The Trump Administration initially granted exclusions for over 2,200 products. Most of these exclusions expired in 2019, with 549 receiving extensions until the end of 2020. Those 549 extensions were then allowed to expire, meaning throughout 2021 and 2022, tariffs have been paid on all the imports that received an extension at one point in time. In October 2021, USTR under the Biden Administration started a review of the 549 exclusions extensions to determine which should be reinstated again. On March 24, 2022, after much criticism for the slow pace and lack of guidance the administration had provided throughout the review, USTR finally released a list of 352 products for which it would reinstate exclusions. These exclusions retroactively apply to October 2021.

Table 4: Section 301 Tariff Exclusions

Tariff Exclusion Value of Affected U.S. Imports Tariff Rate Cost Savings
Section 301, List 1 $5.9 B 25% $1.5 B
Section 301, List 2 $3.3 B 25% $837.4 M
Section 301, List 3 $34.4 B 25% $8.6 B
Section 301, List 4 $20.6 B 7.5% $1.5 B
Total $64.2 B 7.5 – 25% $12.5 B

Table 4 shows the dollar value of goods subject to the 352 renewed exclusions from the Section 301 tariffs on China, valued at roughly $64.2 billion. Data on the tariff exclusions are limited, however, as the categories for exclusions are broader than the exclusions themselves, meaning this study overestimates the dollar value of products subject to tariff exclusions.[10]

Retaliatory Tariffs

In addition to raising costs for American consumers, tariffs have also resulted in significant retaliation by other countries against U.S. exports. Table 4 below details every retaliatory action taken against the United States thus far and the value of U.S. exports that are adversely affected.[11]

To date, five nations have levied retaliatory tariffs up to 70 percent on approximately $73.2 billion of U.S. exports. These tariffs do not include retaliation by Canada and Mexico; following the reversal of U.S. steel and aluminum tariffs, both Canada and Mexico withdrew their retaliatory tariffs of 7 percent to 25 percent on approximately $20 billion of U.S. exports. These tariffs also no longer include retaliation by the EU, as it cancelled its retaliatory tariffs in exchange for the United States replacing the aluminum and steel tariffs with a TRQ for EU imports.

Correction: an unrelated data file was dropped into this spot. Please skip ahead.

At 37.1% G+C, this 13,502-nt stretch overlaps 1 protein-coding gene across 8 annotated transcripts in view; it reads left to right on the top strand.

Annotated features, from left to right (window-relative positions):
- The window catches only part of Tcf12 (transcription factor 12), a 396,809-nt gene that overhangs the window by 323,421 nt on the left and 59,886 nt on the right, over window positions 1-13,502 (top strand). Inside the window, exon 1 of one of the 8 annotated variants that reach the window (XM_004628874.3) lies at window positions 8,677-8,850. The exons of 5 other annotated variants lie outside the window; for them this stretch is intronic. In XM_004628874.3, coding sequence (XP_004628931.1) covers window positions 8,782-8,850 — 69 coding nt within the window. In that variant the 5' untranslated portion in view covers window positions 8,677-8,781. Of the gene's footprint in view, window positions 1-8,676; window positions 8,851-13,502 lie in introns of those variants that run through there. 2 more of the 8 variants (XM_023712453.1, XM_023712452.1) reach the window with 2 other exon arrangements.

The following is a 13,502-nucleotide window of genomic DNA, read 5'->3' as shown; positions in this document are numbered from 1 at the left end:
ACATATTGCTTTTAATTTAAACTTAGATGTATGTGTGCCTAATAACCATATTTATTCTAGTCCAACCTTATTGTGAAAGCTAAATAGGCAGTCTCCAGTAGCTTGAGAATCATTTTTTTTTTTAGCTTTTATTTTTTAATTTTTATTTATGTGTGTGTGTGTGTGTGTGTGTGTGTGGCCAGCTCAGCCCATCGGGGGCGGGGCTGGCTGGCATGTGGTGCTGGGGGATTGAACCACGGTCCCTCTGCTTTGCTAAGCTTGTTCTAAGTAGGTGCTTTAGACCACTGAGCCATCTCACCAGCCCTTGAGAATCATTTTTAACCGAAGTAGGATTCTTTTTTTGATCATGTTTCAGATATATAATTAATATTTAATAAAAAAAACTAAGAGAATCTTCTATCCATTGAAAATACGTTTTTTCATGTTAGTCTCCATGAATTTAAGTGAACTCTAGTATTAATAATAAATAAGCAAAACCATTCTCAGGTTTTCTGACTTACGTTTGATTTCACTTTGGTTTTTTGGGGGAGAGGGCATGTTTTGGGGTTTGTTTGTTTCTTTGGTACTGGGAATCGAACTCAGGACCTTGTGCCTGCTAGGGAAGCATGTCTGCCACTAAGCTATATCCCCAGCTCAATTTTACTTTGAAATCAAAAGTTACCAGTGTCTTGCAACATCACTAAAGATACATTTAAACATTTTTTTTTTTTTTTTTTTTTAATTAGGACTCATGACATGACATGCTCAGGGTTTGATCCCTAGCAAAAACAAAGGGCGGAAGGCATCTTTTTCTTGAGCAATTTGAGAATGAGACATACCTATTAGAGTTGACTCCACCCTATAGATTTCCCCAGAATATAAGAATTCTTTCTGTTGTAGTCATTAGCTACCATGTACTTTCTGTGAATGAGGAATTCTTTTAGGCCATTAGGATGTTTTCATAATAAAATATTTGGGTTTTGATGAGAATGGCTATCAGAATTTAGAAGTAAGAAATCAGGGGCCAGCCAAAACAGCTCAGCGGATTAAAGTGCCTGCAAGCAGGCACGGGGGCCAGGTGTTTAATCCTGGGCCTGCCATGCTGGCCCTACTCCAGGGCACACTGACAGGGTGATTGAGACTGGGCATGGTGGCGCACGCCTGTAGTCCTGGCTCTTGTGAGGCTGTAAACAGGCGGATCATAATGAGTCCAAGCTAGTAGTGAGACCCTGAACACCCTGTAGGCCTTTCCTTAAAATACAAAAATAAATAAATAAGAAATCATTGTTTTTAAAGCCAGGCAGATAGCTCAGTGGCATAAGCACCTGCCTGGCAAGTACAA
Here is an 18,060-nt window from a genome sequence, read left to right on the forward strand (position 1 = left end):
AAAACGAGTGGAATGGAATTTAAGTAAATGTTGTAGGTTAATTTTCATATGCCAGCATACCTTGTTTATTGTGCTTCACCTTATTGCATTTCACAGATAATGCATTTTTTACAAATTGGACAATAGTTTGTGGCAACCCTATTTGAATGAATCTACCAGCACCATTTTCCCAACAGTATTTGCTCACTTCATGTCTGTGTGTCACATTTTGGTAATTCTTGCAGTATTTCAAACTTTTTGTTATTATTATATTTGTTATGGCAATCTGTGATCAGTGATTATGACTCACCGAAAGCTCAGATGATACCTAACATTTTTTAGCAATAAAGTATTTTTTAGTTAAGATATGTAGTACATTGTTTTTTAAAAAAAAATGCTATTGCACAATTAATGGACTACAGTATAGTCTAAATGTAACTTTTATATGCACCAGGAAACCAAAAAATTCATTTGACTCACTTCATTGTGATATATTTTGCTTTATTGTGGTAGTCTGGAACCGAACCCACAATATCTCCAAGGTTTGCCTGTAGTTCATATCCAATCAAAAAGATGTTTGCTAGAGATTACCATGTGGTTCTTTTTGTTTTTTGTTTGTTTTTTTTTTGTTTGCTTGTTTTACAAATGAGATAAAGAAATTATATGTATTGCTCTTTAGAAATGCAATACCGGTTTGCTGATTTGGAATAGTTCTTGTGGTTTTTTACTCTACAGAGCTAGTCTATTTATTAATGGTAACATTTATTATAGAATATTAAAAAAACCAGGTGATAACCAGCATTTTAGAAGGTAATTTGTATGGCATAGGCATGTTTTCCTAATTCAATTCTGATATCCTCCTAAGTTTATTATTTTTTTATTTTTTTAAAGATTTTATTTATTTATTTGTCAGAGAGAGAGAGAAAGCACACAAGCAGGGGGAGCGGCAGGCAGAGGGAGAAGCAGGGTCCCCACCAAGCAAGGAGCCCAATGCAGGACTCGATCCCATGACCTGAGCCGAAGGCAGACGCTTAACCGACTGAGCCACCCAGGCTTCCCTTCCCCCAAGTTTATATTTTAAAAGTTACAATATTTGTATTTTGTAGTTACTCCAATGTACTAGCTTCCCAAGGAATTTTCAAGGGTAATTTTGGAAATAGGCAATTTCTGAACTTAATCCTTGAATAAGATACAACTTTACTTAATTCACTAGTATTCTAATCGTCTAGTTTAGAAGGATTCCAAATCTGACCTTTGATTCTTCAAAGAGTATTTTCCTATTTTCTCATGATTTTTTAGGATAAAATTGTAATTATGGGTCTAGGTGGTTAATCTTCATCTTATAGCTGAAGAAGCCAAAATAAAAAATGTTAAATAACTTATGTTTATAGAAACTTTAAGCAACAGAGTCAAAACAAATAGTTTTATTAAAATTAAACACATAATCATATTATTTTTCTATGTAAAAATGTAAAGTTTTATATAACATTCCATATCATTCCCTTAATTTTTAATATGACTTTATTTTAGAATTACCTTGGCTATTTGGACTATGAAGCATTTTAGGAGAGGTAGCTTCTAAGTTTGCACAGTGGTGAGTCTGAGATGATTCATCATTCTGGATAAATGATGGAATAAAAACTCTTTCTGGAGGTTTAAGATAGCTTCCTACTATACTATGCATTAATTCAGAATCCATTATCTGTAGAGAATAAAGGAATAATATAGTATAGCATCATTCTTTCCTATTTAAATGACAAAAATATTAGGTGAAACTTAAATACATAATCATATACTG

As a part of its “phase one” trade deal with the United States, China announced that it will be indefinitely suspending a portion of its retaliation against the United States. The suspension applies to the retaliatory tariffs scheduled to go into effect on December 15, 2019, as well as previous tariffs imposed on U.S. automobile and auto parts. China’s auto tariffs were originally suspended in December 2018 but later reimposed following a tariff escalation from President Trump.

Table 5: Total Retaliation to President Trump’s Imposed Tariffs

Country Retaliation Rate Value of Affected U.S. Exports
Retaliation to Section 232 Tariffs
China 15-25% $2.3 B
Turkey 4-70% $1.0 B
Russia 25-40% $0.2 B
India 10-50% $1.3 B
Retaliation to Section 301 Tariffs
China Parts 1 – 4 5-25% $68.4 B
Total Retaliation
Total 4-70% $73.2 B
* The bulk of these goods are already facing retaliation and now subject to tariff increases

 

 

[1] For instance, see these three studies: https://www.nber.org/papers/w25672, https://www.nber.org/papers/w25638, and https://www.nber.org/papers/w26610.

[2] Data for this analysis were taken from the U.S. Census Bureau and the International Trade Commission. All import data is from 2021.

[3] Slight differences in totals may be present due to rounding errors.

[4] The categories of derivative steel and aluminum articles impacted by the tariffs are smaller than the HS codes provided, meaning this study overestimates the dollar value of these goods.

[5] The categories of derivative steel and aluminum articles impacted by the tariffs are smaller than the HS codes provided, meaning this study overestimates the dollar value of these goods.

[6] Total does not include the value of goods in list 4B, which are not currently subject to tariffs.

[7] Data for this analysis were taken from the U.S. Census Bureau and the International Trade Commission.

[8] Slight differences in totals may be present due to rounding error.

[9] Total does not include the value of goods in list 4B, which are not currently subject to tariffs.

[10] The dollar value of tariff exemptions was determined using HS10 codes, the narrowest classification available, but one that includes more goods than were specifically exempted. HS10 codes that appear multiple times on the tariff exemption announcement are only counted once.

[11] The value of U.S. exports subject to retaliation is based on 2018 trade levels.